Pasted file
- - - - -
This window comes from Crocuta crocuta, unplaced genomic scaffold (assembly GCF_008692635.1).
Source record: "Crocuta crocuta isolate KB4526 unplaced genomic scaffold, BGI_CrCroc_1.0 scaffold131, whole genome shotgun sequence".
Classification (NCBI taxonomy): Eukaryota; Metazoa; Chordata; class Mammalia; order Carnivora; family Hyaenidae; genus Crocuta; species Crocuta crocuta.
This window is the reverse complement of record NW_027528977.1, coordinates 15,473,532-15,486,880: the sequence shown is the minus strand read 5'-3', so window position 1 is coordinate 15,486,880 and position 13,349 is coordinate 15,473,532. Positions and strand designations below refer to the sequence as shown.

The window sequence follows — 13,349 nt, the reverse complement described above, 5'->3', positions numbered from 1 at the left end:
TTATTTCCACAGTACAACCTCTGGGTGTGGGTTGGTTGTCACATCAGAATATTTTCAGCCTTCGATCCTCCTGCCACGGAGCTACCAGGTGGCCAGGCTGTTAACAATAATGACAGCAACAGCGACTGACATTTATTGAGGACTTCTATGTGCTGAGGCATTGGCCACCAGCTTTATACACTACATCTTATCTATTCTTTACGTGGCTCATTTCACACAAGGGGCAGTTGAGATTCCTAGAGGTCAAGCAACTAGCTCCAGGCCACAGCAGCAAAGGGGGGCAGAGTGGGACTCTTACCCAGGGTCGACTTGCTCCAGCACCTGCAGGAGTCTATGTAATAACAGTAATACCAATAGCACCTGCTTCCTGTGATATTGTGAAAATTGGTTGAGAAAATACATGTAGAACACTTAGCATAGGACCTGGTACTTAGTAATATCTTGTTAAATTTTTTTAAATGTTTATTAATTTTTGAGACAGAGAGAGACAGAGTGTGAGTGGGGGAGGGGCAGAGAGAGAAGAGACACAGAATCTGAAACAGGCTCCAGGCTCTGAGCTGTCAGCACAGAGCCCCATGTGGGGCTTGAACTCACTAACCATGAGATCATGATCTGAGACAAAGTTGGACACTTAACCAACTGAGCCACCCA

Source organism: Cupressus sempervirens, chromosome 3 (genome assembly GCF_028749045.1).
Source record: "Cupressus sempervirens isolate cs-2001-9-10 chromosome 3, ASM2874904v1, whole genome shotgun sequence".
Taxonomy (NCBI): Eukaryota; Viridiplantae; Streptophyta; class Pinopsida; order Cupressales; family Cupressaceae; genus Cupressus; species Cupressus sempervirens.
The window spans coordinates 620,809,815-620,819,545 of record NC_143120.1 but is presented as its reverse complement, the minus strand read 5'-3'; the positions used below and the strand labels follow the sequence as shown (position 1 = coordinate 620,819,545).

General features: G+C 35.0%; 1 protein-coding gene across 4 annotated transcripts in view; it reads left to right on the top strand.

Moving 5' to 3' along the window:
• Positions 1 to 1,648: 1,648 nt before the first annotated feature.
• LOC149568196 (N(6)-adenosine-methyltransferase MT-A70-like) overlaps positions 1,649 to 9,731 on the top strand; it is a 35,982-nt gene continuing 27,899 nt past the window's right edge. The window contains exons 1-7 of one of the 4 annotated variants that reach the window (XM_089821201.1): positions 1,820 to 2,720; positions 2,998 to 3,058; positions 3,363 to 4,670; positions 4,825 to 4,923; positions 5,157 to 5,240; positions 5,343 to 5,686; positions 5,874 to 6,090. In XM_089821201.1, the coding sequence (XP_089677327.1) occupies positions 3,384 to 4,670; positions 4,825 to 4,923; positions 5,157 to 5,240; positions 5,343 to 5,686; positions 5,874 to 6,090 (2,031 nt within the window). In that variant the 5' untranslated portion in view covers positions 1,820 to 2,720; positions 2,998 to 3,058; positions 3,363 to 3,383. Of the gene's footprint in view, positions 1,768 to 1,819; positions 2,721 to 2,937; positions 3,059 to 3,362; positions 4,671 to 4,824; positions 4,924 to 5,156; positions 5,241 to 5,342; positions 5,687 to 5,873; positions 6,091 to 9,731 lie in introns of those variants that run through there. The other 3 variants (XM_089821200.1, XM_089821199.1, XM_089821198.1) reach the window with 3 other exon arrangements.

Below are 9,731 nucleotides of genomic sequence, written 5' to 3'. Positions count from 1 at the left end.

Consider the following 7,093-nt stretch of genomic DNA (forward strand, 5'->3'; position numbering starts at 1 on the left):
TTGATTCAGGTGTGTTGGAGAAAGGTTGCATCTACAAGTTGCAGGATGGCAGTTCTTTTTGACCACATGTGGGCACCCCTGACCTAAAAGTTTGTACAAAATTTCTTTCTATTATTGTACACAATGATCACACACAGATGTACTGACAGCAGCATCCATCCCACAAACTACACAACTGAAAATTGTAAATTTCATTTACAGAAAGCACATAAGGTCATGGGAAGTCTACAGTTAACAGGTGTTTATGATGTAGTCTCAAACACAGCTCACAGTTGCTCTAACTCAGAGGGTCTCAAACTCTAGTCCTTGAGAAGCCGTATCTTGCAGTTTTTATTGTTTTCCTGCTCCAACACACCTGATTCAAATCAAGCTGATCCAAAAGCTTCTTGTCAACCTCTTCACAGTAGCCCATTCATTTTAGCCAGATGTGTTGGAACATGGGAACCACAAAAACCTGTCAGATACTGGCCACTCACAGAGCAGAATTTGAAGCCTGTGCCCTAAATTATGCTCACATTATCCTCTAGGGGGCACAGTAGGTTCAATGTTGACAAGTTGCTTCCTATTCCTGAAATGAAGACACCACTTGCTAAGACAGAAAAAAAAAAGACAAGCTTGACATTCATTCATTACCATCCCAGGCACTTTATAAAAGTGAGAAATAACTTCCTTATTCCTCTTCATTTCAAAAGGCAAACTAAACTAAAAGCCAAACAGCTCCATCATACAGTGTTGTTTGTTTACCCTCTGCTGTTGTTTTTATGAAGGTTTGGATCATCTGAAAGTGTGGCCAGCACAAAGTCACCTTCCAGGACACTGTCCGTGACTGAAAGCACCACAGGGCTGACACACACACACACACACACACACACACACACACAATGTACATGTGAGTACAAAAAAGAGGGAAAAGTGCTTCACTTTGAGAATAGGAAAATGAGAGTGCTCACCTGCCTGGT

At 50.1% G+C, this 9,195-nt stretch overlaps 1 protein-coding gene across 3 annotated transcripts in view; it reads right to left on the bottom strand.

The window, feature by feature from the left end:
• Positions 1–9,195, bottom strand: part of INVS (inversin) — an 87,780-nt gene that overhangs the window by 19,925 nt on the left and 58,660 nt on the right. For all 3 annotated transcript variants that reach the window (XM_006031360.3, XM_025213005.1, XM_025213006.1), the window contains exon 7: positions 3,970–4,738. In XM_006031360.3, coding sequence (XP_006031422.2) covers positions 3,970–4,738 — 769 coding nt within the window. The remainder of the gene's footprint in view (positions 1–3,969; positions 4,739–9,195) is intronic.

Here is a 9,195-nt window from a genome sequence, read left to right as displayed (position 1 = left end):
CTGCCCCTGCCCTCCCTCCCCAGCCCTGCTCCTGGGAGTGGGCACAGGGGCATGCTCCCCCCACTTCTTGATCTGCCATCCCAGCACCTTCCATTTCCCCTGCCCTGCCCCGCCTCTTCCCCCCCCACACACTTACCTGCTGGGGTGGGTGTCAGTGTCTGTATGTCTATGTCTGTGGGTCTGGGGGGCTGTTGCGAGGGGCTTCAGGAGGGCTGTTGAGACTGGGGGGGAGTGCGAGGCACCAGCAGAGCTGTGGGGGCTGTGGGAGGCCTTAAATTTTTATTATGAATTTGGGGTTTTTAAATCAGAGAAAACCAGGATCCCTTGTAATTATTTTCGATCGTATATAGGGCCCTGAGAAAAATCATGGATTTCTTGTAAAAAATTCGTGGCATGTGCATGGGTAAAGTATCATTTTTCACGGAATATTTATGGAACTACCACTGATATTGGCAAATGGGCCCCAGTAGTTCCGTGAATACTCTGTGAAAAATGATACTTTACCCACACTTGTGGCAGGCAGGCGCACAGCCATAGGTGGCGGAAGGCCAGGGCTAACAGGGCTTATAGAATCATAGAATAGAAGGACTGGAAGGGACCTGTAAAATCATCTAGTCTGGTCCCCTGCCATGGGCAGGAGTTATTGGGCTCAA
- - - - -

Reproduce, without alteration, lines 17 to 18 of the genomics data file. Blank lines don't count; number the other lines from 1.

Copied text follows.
TTGATTCAGGTGTGTTGGAGAAAGGTTGCATCTACAAGTTGCAGGATGGCAGTTCTTTTTGACCACATGTGGGCACCCCTGACCTAAAAGTTTGTACAAAATTTCTTTCTATTATTGTACACAATGATCACACACAGATGTACTGACAGCAGCATCCATCCCACAAACTACACAACTGAAAATTGTAAATTTCATTTACAGAAAGCACATAAGGTCATGGGAAGTCTACAGTTAACAGGTGTTTATGATGTAGTCTCAAACACAGCTCACAGTTGCTCTAACTCAGAGGGTCTCAAACTCTAGTCCTTGAGAAGCCGTATCTTGCAGTTTTTATTGTTTTCCTGCTCCAACACACCTGATTCAAATCAAGCTGATCCAAAAGCTTCTTGTCAACCTCTTCACAGTAGCCCATTCATTTTAGCCAGATGTGTTGGAACATGGGAACCACAAAAACCTGTCAGATACTGGCCACTCACAGAGCAGAATTTGAAGCCTGTGCCCTAAATTATGCTCACATTATCCTCTAGGGGGCACAGTAGGTTCAATGTTGACAAGTTGCTTCCTATTCCTGAAATGAAGACACCACTTGCTAAGACAGAAAAAAAAAAGACAAGCTTGACATTCATTCATTACCATCCCAGGCACTTTATAAAAGTGAGAAATAACTTCCTTATTCCTCTTCATTTCAAAAGGCAAACTAAACTAAAAGCCAAACAGCTCCATCATACAGTGTTGTTTGTTTACCCTCTGCTGTTGTTTTTATGAAGGTTTGGATCATCTGAAAGTGTGGCCAGCACAAAGTCACCTTCCAGGACACTGTCCGTGACTGAAAGCACCACAGGGCTGACACACACACACACACACACACACACACACACACAATGTACATGTGAGTACAAAAAAGAGGGAAAAGTGCTTCACTTTGAGAATAGGAAAATGAGAGTGCTCACCTGCCTGGT

At 50.1% G+C, this 9,195-nt stretch overlaps 1 protein-coding gene across 3 annotated transcripts in view; it reads right to left on the bottom strand.